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Mike Davis is in the business of doing business differently

Posted by Emily MacKinnon on May 30, 2024 in News
Socially minded consultant and Aurum Award 2024 winner Mike Davis (BEng’01, MEng’08) is focusing on building trust, understanding complex social issues, and working collaboratively to find innovative solutions to complex problems.
Socially minded consultant and Aurum Award 2024 winner Mike Davis (BEng’01, MEng’08) is focusing on building trust, understanding complex social issues, and working collaboratively to find innovative solutions to complex problems.

Mike Davis (BEng’01, MEng’08) is the first to admit that he comes from an enormous amount of privilege, and that his intention is to use it to support those with less privilege.

Whether through his work at Davis Pier Consulting, helping an elderly couple pay the parking meters outside his downtown office or volunteering his time with the Kids Help Phone board of directors, Davis lives by the principle that empathy paves the best path forward.

It can be tricky to encapsulate what exactly a consulting firm like the firm he founded, Davis Pier Consulting, does. “So much of the work we do is trying to be a voice, almost a translator, between government and community,” Davis explains.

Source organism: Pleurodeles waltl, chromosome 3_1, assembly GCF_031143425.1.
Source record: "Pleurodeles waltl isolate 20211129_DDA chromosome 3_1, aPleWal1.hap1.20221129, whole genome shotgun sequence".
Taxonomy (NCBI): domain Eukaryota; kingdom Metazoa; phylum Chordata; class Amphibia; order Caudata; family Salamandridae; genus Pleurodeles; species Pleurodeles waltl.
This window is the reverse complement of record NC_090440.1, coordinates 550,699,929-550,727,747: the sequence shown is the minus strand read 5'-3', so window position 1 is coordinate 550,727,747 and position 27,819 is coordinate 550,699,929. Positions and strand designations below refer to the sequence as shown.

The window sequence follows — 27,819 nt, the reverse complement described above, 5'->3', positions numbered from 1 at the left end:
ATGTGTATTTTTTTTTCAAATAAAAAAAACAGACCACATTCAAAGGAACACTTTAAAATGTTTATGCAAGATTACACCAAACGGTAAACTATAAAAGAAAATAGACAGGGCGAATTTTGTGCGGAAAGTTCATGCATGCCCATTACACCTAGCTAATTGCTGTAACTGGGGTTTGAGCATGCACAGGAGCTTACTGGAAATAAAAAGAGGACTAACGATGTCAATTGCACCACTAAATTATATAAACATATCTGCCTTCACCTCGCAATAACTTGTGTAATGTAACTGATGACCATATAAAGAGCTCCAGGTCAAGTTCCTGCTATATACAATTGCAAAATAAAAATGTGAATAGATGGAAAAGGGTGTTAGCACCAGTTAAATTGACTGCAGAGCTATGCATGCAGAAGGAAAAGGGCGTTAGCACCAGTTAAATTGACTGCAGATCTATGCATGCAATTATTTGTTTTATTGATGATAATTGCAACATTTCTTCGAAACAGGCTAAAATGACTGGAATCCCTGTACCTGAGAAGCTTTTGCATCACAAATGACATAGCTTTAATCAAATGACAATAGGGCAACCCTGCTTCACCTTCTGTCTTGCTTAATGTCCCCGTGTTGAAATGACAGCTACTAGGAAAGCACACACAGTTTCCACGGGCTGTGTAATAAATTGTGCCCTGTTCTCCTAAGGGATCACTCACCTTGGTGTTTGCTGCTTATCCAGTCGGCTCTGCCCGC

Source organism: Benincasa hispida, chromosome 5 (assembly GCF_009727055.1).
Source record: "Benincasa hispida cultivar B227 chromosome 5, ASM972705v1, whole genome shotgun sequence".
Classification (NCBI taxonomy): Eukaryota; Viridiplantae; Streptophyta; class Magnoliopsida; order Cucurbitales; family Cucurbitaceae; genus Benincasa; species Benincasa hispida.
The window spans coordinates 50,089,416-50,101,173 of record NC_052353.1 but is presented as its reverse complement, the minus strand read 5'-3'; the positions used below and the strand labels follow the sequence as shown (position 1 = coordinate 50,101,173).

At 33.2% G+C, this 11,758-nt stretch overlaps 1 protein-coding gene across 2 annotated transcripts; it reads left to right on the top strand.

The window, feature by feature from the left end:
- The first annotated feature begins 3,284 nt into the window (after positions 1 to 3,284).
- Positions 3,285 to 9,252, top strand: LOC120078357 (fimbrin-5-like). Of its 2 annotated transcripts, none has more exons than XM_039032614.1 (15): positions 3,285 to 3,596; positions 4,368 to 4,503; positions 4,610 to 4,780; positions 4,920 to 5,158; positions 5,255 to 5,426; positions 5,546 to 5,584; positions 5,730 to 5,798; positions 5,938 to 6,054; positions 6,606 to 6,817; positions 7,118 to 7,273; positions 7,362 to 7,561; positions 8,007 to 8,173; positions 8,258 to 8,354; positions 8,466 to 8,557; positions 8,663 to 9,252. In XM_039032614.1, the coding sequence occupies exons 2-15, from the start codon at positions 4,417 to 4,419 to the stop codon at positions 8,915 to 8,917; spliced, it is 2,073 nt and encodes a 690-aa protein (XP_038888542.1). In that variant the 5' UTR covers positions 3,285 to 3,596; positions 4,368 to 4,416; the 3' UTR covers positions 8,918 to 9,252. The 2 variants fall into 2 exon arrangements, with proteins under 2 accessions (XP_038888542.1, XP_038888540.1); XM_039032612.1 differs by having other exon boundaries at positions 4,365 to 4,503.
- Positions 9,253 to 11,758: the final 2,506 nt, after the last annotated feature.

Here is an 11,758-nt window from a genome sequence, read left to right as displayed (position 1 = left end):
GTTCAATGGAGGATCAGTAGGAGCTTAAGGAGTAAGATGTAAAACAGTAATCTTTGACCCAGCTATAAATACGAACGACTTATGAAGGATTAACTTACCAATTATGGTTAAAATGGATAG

“Community” in this context can mean any number of groups of people: those trying to access government services like long-term disability or income assistance (where Davis Pier’s offshoot Pier Labs would offer service and program design); those living in neighbourhoods where new developments are being proposed (where Davis Pier might suggest ways to incorporate human-centred design and collaboration); or those who need help with the organization or structure of a business (where change management and business architecture advising might be offered).

Watch the video for 2024 Aurum Award recipient, Mike Davis.


Solutions, not advice

At 10 years old, Davis Pier is still considered a baby in the business world. But it’s grown, matured and evolved exponentially over the last decade. “The first few years of the company, we were a very traditional consulting firm,” he remembers. “And then I had a Jerry Maguire moment where I was like, ‘What are we doing?’ We had this thing — a ‘successful business’ — but how were we going to have a bigger impact?”

Davis has since gained a better appreciation for the role his organization can have helping marginalized communities get their points across with government. He’s worked hard to make Davis Pier a trusted source.

"We've evolved [to have] much more social impact,” he says. “We play an important role in helping residents understand what government is trying to do and understand the complexity of the government’s job, which is often quite nuanced and complicated.”

Advocacy in action

Flashback to 2017. The challenge: address food insecurity in Amherst, N.S.